Students all learn differently, especially when it comes to sciences like biochemistry. Some are visual learners, others auditory. Sometimes things click better after a demonstration. It can be helpful for others to be able to listen or watch something multiple times rather than having to absorb it in just one lecture.
Online education can help instructors provide these additional learning opportunities and Lynne Prost, a faculty associate in the Department of Biochemistry, used a university professional development grant to expand her expertise in this area. Thanks to the 2018 grant through the Office of the Secretary of the Academic Staff, Prost recently completed the Professional Certificate in Online Education from UW–Madison Continuing Studies.
Samples of an online unit designed by biochemistry
faculty associate Lynne Prost. Students can view
demonstration videos and flashcards sets as they
find the learning style that works best for them.
“I don’t teach a fully online course right now but I incorporate online assignments and content into my courses,” Prost explains. “I was interested in learning how to get better at this kind of online material but also getting more educated on how all the pieces fit together and link back to our student-focused learning objectives.”
In the course, she gained more knowledge about writing course objectives and course organization, all in the context of online education. She also learned about effective online active learning opportunities and tackled important questions in online education. How do you maintain instructor presence in an online space? How can students be both independent and collaborative online?
Prost teaches Biochem 551: Biochemical Methods with faculty members Alessandro Senes in the fall and Vatsan Raman in the spring, and she also co-teaches Biochem 100: Biochemistry First-Year Seminar with faculty associate Mario Pennella. She considers 551 a “blended” course that mixes in online content with a lecture and lab. It is the capstone course required for all biochemistry majors.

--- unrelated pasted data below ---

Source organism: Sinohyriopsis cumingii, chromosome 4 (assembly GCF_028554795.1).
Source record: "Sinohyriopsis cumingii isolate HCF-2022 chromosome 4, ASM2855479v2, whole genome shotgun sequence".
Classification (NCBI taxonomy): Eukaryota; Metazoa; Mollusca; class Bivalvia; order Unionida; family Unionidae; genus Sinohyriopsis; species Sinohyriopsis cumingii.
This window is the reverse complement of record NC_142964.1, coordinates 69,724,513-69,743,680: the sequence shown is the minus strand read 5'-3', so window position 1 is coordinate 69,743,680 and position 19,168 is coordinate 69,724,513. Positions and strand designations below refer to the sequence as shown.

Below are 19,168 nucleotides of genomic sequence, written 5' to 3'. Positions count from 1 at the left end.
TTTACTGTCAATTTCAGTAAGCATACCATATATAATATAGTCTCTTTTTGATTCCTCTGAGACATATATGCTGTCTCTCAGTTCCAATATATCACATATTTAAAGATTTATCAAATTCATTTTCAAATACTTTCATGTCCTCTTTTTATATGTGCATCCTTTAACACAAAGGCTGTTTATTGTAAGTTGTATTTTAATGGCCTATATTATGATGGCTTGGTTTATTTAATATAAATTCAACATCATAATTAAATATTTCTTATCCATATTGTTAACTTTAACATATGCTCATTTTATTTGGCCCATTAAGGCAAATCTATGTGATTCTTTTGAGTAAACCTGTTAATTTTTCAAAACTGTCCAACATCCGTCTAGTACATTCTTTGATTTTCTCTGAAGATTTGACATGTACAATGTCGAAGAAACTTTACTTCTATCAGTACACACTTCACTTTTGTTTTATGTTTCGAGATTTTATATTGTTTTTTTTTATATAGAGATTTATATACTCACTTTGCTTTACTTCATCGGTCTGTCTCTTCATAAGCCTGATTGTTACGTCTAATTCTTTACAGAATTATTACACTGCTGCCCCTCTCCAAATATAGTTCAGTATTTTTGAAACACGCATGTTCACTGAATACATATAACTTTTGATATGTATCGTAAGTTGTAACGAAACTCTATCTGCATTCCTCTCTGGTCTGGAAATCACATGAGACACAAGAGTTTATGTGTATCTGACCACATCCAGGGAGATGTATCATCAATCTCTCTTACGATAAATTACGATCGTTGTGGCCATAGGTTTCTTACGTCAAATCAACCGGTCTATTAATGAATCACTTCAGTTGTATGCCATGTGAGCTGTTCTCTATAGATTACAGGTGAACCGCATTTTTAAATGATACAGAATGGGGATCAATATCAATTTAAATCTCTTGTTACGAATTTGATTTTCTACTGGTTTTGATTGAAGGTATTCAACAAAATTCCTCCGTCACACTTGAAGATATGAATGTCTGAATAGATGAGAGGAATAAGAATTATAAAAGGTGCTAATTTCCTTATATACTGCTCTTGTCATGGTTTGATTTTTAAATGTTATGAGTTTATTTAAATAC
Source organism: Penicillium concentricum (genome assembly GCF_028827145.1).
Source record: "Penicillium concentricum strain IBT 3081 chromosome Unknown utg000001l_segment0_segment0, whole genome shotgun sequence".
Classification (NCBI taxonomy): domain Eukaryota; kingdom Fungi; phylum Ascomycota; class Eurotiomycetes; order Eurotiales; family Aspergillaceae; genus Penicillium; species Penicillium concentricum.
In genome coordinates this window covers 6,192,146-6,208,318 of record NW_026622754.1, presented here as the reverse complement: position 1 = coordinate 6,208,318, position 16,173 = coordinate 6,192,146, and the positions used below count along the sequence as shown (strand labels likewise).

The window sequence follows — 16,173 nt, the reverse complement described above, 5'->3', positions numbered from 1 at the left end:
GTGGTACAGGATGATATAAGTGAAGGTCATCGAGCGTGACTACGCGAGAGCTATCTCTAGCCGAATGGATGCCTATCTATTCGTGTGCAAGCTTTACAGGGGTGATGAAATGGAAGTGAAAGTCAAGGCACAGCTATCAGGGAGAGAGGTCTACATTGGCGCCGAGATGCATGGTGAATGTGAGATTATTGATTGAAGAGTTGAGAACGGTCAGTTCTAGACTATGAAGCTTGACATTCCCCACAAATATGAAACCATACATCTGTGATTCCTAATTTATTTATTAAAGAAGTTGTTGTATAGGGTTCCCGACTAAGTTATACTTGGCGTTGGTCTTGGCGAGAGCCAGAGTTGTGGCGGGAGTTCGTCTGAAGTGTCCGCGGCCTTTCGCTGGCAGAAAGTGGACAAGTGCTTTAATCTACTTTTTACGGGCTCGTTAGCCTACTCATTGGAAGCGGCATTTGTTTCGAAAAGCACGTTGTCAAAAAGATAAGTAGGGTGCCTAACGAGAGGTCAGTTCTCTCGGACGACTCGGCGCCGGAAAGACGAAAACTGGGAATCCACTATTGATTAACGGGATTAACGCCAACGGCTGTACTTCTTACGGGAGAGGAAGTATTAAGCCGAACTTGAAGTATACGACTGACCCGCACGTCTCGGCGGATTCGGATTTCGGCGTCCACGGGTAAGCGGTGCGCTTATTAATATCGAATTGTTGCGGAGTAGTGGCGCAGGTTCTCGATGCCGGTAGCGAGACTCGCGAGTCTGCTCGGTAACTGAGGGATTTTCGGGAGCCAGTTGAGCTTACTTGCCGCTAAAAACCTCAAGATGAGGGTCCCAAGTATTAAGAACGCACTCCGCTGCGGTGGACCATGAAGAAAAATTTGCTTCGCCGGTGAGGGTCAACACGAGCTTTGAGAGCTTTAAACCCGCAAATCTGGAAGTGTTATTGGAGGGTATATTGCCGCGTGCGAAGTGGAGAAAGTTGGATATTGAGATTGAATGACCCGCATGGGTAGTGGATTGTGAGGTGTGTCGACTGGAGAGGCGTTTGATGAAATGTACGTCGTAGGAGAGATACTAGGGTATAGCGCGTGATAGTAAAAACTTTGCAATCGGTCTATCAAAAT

“Lynne is always focusing her energy on how to achieve the best learning experience for students,” Senes says. “One example is how the course was redesigned to stimulate decision-making within the laboratory, using a process in which students are required to collaborate to reach these decisions. These innovations emphasize active and peer-driven learning. They have made Biochem 551 a modern, engaging, and effective course that makes it possible for students to synthesize new connections as they learn the fundamentals of biochemical technology.”
Biochemistry faculty associate Lynne Prost with
students in the lab.
Students view online material, attend an in-person class that incorporates active learning, and then get hands-on experience in the lab. The in-person class for 551 covers the biological concepts behind the laboratory experiments and often demonstration videos prepare the students for the lab portion. Through the certificate, Prost learned how all of this material can be better integrated with course objectives.
“The certificate program was fully online so I got to be an online student and participate in some of these activities from that perspective,” she says. “In 551, the lectures echo the labs and we cover the theory behind what they are going to do so they aren’t just pipetting something but really understanding what’s going on in the cell.”
Biochemical Methods is meant to give students an idea of what being a biochemist is like by having them follow a research project they carry out throughout the semester. Along with laboratory techniques, students get experience in scientific communication through written and oral assignments and presentations.
“When I first started six or seven years ago, there really wasn’t much online content at all so I started adding more and more,” Prost adds. “This certificate helped me put all the pieces together and give our students different modalities and some flexibility in how they learn important concepts and techniques in biochemistry.”
Learn more about undergraduates and the biochemistry major in the UW–Madison Department of Biochemistry: